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Computational approaches to localized deformation within the lithosphere and for crust-mantle interactions

Citation

Choi, Eun-seo (2009) Computational approaches to localized deformation within the lithosphere and for crust-mantle interactions. Dissertation (Ph.D.), California Institute of Technology. http://resolver.caltech.edu/CaltechETD:etd-09212008-122525

Abstract

The thesis addresses selected problems related to localized deformation of the solid Earth’s lithosphere that stem from non-uniform strengths or emerge from non-linear rheologies. A new code has been developed to model the spontaneous localization through strain-weakening plasticity. A code coupling technique is introduced as an attempt to efficiently solve multi-material and multi-physics problems like crust-mantle interactions.

We first address a problem of localized deformation that is caused by pre-existing heterogeneities. Specifically, the effects of laterally varying viscous strength on the Cenozoic extension of the northern Basin and Range are investigated using numerical models. Three-dimensional viscous flow models with imposed plate motions and localized zones of low viscosity show that strain rates are concentrated in weak zones with adjacent blocks experiencing little deformation. This result can explain the geodetically discovered concentrated strain in the eastern part of the northern Basin and Range as the high strains are a response to far field plate motions within a locally less viscous mantle. The low viscosity of mantle is consistent with the low seismic velocities in the region.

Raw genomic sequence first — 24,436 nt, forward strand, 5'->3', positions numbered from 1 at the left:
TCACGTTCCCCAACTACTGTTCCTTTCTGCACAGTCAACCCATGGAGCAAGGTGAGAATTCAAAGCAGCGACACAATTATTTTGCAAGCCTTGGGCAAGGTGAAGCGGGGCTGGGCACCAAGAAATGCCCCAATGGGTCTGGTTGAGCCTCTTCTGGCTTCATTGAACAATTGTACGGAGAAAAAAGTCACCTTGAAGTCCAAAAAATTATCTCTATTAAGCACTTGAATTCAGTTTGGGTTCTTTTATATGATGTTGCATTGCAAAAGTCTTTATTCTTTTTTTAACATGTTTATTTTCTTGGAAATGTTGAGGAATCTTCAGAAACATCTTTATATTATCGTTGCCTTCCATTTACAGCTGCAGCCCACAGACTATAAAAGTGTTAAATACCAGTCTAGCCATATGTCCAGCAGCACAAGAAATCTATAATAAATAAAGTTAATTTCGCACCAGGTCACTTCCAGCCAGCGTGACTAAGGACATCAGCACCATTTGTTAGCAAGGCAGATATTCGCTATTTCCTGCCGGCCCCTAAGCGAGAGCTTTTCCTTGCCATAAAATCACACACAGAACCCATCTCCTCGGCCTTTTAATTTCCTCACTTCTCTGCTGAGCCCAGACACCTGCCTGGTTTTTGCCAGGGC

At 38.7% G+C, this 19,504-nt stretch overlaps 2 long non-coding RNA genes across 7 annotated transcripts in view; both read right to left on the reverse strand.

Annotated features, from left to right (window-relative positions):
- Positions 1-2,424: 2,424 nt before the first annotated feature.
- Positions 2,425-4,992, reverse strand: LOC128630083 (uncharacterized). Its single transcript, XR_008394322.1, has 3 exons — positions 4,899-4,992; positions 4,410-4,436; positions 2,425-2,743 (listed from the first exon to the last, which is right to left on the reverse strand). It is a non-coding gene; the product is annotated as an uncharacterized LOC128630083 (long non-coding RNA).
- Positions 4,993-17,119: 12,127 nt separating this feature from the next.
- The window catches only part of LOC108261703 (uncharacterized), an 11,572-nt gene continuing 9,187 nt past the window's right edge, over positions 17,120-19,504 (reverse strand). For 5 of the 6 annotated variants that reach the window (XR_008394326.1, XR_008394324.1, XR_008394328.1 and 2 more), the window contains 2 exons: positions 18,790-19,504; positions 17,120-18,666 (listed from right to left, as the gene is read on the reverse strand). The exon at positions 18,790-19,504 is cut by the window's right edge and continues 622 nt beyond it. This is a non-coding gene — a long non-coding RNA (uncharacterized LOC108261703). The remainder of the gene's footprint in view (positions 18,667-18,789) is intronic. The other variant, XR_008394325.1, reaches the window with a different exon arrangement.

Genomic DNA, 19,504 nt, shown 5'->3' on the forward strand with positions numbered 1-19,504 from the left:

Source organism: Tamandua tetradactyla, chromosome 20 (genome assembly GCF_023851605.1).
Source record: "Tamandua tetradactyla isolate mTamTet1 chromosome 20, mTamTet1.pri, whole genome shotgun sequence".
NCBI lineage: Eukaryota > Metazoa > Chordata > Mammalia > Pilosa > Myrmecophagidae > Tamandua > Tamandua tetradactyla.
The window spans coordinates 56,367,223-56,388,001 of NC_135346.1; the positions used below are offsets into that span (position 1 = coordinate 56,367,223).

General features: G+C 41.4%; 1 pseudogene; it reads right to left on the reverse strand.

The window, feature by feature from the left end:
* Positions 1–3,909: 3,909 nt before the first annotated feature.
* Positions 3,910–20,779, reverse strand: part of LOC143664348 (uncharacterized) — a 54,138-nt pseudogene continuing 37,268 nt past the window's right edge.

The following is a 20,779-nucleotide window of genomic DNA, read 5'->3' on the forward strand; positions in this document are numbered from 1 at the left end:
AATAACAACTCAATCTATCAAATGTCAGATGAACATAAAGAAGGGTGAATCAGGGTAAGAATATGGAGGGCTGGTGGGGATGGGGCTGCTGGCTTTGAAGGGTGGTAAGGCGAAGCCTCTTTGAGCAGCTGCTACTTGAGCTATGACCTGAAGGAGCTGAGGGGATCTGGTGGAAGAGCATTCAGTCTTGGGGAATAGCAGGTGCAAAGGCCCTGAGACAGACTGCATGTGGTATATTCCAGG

As an instance of spontaneously emergent localized deformations, brittle deformations in oceanic lithosphere are investigated next. We developed a Lagrangian finite difference code, SNAC, to investigate this class of problems. Brittle deformations are modeled as localized plastic strain. The detailed algorithm of SNAC is presented in Appendix A.

The spacing of fracture zones in oceanic lithosphere is numerically explored. Numerical models represent a ridge-parallel cross-section of young oceanic lithosphere. An elasto-visco-plastic rheology can induce brittle deformation or creep according to the local temperature. The spacing of localized plastic zones, corresponding to fracture zones, decreases as crustal thickness increases. The stronger creep strength raises the threshold value of crustal thickness: If the crust is thinner than the threshold, the brittle deformation can evolve into primary cracks. Plastic flow rules are parametrized by the dilation angle. If the dilatational deformation is allowed in the plastic flow rules (dilation angle>0°), the primary cracks tend to be vertical; otherwise, a pair of primary cracks form a graben. The modeling results are compatible with the correlation between crustal thickness and the spacing of fracture zones found in different regions such as the Reykjanes ridge and the Australian Antarctic Discordance.